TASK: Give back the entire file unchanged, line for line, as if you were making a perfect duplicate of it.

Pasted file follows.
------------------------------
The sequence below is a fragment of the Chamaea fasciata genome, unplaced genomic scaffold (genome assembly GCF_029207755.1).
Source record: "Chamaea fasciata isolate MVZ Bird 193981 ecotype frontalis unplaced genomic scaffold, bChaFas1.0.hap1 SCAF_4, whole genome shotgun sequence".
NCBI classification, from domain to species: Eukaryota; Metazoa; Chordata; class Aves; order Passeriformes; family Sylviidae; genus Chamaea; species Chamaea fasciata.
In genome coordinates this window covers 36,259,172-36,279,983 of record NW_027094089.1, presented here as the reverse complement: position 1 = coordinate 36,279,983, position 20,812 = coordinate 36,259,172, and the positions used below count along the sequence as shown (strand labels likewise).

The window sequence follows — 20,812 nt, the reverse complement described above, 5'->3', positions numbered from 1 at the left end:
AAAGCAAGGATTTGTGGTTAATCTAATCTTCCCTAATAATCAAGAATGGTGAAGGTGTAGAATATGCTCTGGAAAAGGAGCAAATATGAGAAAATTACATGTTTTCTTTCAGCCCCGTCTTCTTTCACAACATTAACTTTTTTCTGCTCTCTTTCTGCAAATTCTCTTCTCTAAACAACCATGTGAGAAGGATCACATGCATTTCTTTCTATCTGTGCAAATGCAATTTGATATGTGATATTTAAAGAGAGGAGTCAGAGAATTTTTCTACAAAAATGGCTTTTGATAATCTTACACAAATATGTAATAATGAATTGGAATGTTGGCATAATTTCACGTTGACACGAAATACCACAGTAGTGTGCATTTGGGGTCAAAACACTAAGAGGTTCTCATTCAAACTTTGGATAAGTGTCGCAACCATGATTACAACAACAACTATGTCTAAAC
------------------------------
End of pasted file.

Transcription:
The sequence below is a fragment of the Chamaea fasciata genome, unplaced genomic scaffold (genome assembly GCF_029207755.1).
Source record: "Chamaea fasciata isolate MVZ Bird 193981 ecotype frontalis unplaced genomic scaffold, bChaFas1.0.hap1 SCAF_4, whole genome shotgun sequence".
NCBI classification, from domain to species: Eukaryota; Metazoa; Chordata; class Aves; order Passeriformes; family Sylviidae; genus Chamaea; species Chamaea fasciata.
In genome coordinates this window covers 36,259,172-36,279,983 of record NW_027094089.1, presented here as the reverse complement: position 1 = coordinate 36,279,983, position 20,812 = coordinate 36,259,172, and the positions used below count along the sequence as shown (strand labels likewise).

The window sequence follows — 20,812 nt, the reverse complement described above, 5'->3', positions numbered from 1 at the left end:
AAAGCAAGGATTTGTGGTTAATCTAATCTTCCCTAATAATCAAGAATGGTGAAGGTGTAGAATATGCTCTGGAAAAGGAGCAAATATGAGAAAATTACATGTTTTCTTTCAGCCCCGTCTTCTTTCACAACATTAACTTTTTTCTGCTCTCTTTCTGCAAATTCTCTTCTCTAAACAACCATGTGAGAAGGATCACATGCATTTCTTTCTATCTGTGCAAATGCAATTTGATATGTGATATTTAAAGAGAGGAGTCAGAGAATTTTTCTACAAAAATGGCTTTTGATAATCTTACACAAATATGTAATAATGAATTGGAATGTTGGCATAATTTCACGTTGACACGAAATACCACAGTAGTGTGCATTTGGGGTCAAAACACTAAGAGGTTCTCATTCAAACTTTGGATAAGTGTCGCAACCATGATTACAACAACAACTATGTCTAAAC